The bill, passed by the lower house last week, received the go-ahead from the upper house Monday, the official said.
It allows tobacco manufacturers to decide what style of warning is printed on packets -- far short of a demand by the country's health minister for the mandatory use of the skull and crossbones symbol.
Cigarette packets in India currently only have very small and barely readable text warnings, and the government has been struggling to enforce 2003 legislation for more prominent health messages.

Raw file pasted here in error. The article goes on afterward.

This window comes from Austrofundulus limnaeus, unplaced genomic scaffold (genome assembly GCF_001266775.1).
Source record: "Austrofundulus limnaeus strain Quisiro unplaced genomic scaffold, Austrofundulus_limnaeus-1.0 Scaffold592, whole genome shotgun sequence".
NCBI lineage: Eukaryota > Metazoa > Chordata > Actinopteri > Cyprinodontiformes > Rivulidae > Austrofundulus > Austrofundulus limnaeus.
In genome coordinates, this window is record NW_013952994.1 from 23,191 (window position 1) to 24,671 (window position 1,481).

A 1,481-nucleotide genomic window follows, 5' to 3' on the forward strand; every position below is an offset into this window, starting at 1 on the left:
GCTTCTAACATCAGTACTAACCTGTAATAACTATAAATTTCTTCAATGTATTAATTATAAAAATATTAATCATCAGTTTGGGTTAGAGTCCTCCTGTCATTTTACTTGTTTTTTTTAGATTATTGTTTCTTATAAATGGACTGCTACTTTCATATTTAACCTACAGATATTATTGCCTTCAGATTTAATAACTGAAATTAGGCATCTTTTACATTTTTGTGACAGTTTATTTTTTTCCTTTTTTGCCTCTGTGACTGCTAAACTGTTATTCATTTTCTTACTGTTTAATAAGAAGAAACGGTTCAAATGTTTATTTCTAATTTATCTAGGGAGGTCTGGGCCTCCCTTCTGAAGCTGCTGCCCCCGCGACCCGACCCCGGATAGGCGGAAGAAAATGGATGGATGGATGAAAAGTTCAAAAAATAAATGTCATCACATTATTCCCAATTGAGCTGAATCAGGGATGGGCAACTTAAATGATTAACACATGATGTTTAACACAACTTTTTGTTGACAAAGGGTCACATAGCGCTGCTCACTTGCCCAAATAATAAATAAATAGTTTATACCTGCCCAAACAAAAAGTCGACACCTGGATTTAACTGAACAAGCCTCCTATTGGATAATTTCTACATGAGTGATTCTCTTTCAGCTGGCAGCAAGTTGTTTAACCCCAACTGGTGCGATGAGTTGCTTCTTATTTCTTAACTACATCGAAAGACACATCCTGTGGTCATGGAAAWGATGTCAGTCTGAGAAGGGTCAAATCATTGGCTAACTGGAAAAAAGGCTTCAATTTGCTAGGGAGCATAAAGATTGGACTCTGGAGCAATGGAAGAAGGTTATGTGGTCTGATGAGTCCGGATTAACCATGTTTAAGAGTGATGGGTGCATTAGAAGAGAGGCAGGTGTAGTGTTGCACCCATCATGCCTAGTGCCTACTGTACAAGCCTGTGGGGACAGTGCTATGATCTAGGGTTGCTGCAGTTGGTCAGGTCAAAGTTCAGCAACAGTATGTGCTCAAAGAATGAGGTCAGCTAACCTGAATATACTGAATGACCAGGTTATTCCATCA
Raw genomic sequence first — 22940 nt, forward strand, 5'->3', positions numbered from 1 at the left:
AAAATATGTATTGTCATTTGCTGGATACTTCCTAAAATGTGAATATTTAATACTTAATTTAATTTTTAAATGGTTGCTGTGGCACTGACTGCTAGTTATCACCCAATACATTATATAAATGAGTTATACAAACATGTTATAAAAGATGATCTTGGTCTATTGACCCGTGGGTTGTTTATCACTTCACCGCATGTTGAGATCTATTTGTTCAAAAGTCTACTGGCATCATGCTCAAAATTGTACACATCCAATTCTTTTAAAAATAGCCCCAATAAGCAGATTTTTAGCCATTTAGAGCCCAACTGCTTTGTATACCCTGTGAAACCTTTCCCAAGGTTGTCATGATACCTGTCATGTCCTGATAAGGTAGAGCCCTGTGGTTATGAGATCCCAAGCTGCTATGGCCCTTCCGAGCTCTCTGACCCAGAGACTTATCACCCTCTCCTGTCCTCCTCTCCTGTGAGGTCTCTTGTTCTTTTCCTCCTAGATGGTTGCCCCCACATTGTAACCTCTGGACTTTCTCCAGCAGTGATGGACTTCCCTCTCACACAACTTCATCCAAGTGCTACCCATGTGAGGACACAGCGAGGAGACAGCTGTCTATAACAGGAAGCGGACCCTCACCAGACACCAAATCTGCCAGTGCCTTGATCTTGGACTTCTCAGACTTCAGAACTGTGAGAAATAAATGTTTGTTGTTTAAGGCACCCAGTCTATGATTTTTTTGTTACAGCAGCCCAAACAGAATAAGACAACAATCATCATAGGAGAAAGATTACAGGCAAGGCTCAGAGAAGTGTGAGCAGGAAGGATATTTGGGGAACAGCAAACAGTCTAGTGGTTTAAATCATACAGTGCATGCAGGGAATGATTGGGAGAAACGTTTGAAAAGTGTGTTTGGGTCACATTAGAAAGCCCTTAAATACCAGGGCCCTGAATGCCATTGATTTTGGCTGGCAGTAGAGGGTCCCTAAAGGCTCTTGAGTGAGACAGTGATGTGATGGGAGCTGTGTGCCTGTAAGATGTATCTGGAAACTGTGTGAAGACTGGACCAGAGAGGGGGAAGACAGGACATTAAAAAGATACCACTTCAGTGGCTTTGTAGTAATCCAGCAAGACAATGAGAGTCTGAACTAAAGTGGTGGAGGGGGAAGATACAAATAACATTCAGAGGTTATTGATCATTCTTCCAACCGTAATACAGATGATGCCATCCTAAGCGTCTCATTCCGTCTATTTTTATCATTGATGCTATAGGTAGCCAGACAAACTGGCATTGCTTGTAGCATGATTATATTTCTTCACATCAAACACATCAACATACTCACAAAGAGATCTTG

A 2003 anti-smoking law also bans mass media advertising of tobacco products, except at sales points. However, the fine for offenders is a meagre 200 rupees (five US dollars).
According to India's health ministry, 40 percent of the country's health problems are due to tobacco, with one million deaths recorded annually as a result of tobacco-related illnesses.